This week, in celebration of Pride Month, we're recognising and celebrating the contributions of our LGBT+ colleagues to our NHS and society by highlighting their stories. At NELFT we’re proud to support #PrideMonth and champion an inclusive organisation where staff can bring their true selves to work.
Samantha Craighill: Speech and Language Therapy Assistant, Brentwood Community Hospital
I’ll start by saying that I use inverted comas for the term ‘coming out’ as I don’t tend to use it all that much. I feel that if we have any hope of all the varying sexual orientations being normalised, the process of ‘coming out’ won’t need to exist.
Needless to say, this blog is based on personal opinion and experience only and is in no way an attempt to suggest or claim fact-based evidence.
In this blog, I hope to reach members of any sexual orientation classification, as I feel my experiences as a gay woman can be easily related to the many other wonderful forms out there.
I was sad to see that so few people declare their sexuality to their employer, even by simply ticking a box for HR Equality and Diversity purposes. This is one thing I was able to do for the first time in my working life when I joined NELFT, and I hope more people can feel that way in the future.
Yes, that’s right, I’ve never ‘officially declared’ my sexual orientation to an employer before November 2019. I’ve really been quite lucky and I think it’s thanks to the fact that NELFT as an organisation has shown itself to be so openly diverse from the moment I started, less than a year ago. It’s made me feel at home and not as closed off as I was in previous workplaces. In my last workplace, where I was for 5 years, it was only when my ex-partner’s nan got ill and I had to leave work early to go to the hospital, that it came out that the ‘girl I lived with’ was in fact my partner! That was probably about 2 years into the job, if not longer.
When I say ‘coming out at work’, for me, this isn’t standing up in my office and making a big statement of ‘I’m a lesbian’. It’s when it comes up in conversation, for example; people asking ‘so do you have a boyfriend?’ or when I’m talking about my ex-partner; they instantly refer to this partner as ‘he/him’. That is a common misconception and one I have very much gotten used to, but it will always bug me just a little.
I think now I feel comfortable enough to correct most people, but I’m not completely comfortable yet with ‘coming out at work’ to the remainder of those that don’t know, simply because of my own insecurities and being worried about how they’ll act towards me. I know it’s silly because I work with amazing people and as an organisation, NELFT has made it clear that any discrimination or prejudice in any way won’t be tolerated. That’s why I say it’s my own insecurities!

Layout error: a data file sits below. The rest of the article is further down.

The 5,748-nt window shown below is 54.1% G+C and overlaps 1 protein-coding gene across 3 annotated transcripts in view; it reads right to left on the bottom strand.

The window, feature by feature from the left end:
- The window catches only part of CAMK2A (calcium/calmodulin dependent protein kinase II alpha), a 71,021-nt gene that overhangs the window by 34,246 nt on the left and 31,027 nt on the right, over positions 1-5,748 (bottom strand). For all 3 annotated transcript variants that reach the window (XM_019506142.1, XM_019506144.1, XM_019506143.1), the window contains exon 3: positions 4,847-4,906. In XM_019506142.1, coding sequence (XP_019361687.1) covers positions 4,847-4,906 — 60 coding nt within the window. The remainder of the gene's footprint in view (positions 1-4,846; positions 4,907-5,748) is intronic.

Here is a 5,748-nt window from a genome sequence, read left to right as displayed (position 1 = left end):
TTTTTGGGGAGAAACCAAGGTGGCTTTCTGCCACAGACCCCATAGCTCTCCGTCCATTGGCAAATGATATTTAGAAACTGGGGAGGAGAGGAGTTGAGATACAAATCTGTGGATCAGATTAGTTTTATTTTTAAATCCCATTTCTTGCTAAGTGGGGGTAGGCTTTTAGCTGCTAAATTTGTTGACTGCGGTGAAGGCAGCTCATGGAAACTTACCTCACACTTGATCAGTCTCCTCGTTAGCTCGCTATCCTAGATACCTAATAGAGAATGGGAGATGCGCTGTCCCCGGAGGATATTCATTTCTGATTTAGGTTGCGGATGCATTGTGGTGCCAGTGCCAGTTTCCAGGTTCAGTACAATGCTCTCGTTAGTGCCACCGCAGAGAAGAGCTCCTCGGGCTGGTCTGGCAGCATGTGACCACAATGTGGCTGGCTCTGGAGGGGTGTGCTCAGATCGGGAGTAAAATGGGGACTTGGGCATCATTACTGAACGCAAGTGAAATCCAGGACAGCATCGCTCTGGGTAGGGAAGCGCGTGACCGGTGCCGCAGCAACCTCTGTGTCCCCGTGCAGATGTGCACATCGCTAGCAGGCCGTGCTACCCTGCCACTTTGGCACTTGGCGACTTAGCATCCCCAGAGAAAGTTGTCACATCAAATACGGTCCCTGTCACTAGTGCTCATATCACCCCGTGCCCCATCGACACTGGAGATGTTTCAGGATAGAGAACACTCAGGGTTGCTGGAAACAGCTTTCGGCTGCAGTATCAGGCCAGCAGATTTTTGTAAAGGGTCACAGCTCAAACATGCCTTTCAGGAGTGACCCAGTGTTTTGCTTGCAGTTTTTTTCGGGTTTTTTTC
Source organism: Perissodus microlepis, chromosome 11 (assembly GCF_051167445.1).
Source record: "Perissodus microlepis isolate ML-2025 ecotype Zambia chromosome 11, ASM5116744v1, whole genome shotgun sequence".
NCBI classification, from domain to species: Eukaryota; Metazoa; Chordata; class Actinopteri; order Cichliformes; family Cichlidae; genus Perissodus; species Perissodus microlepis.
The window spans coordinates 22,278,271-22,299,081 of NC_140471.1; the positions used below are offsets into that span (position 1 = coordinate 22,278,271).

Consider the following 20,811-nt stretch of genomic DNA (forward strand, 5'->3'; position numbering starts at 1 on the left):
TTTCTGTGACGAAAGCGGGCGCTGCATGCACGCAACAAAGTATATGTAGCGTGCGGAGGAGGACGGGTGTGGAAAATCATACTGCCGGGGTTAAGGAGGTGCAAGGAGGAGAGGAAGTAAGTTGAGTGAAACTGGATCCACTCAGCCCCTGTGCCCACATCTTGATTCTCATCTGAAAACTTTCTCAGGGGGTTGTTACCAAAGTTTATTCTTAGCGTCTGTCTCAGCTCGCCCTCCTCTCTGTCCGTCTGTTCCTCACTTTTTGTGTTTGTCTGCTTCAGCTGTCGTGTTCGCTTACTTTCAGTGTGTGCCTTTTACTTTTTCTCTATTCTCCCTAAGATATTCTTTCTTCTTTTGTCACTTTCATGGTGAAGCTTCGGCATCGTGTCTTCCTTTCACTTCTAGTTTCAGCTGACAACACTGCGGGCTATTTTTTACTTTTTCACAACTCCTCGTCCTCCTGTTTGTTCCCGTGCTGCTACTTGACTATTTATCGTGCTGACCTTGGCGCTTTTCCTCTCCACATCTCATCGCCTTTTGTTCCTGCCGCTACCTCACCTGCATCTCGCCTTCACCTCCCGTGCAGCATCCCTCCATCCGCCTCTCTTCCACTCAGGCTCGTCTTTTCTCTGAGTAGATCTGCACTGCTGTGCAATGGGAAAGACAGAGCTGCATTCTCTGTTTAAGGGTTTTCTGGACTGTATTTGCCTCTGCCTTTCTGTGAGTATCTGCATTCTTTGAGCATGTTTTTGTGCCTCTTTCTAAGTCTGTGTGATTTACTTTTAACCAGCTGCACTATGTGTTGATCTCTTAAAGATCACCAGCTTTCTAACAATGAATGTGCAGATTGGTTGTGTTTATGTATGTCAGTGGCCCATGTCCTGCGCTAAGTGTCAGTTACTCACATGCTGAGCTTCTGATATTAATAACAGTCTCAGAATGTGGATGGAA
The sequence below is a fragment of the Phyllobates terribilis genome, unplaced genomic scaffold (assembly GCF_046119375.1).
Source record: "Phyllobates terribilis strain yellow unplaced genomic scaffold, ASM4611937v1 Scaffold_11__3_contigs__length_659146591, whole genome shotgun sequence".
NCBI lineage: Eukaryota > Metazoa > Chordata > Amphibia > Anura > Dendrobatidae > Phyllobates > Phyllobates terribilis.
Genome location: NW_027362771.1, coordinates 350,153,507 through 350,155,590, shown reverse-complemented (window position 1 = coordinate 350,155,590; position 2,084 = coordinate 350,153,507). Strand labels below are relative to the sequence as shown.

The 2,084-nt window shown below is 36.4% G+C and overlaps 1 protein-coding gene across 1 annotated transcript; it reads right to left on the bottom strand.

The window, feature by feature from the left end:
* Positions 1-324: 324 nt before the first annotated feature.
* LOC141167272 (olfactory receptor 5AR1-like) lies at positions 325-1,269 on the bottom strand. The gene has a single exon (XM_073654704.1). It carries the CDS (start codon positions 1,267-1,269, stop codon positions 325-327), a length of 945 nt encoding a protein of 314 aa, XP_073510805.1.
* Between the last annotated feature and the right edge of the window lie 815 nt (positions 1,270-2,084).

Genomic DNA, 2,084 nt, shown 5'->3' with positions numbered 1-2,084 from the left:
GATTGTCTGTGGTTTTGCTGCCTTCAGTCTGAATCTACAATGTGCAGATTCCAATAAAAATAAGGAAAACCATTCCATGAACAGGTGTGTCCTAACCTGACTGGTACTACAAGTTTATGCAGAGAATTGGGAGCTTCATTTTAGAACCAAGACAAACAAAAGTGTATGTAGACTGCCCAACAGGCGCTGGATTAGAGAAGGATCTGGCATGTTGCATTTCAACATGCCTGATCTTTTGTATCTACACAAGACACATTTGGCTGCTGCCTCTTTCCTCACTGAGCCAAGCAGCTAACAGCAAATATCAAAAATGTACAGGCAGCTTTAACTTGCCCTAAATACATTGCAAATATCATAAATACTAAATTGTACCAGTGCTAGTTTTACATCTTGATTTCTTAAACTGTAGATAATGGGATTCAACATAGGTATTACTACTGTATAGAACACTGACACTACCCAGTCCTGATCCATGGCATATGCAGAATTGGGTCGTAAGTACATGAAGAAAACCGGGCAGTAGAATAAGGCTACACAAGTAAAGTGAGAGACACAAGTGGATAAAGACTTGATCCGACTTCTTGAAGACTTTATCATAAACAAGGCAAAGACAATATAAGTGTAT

My best experience so far has been in our lunch room. Our whole team pretty much goes to lunch together and one lunch time, it escapes me what we were talking about, but the typical ‘he/him’ misconception came up with a lady who represents a lot of who I would not normally have the confidence to correct/’come out’ to. I would play along, still referring to ‘my partner’ or ‘my other half’ or ‘my ex’ as just that. Due to cultural and religious differences, and my insecurities being what they are, I thought that me being a gay woman might dampen how she felt about me if she found out my sexuality. I couldn’t have been more wrong, and I must have known inside that she would never think any less of me, because I instantly came out with it and told her that my ex was female. She simply responded ‘that’s okay’.
Was it an awkward moment? For me, yes, but she showed no awkward feeling at all and we just rolled on with the conversation. I’ve never forgotten that moment and I’m sobbing just thinking about it now. It was pivotal for me to be able to overcome this barrier with someone so culturally different to me. But at the end of the day, we are all the same in the sense that we all care for the same people and have the same goals in what we’re doing in our work environment, which really is in this situation, ‘the best care, by the best people’.
I think it’s really important to encourage people who don’t see themselves within the LGBT+ community to read the ‘Coming out at work’ guide, as without an understanding of what some colleagues may be mentally battling with regard to opening up at work, or opening up in general, due to the language we use and the actions we take, we’ll never be able to truly even contemplate anything other than hetero relations as ‘normal’.
The 'Coming Out' guide by NELFT will be released on Friday 26th June.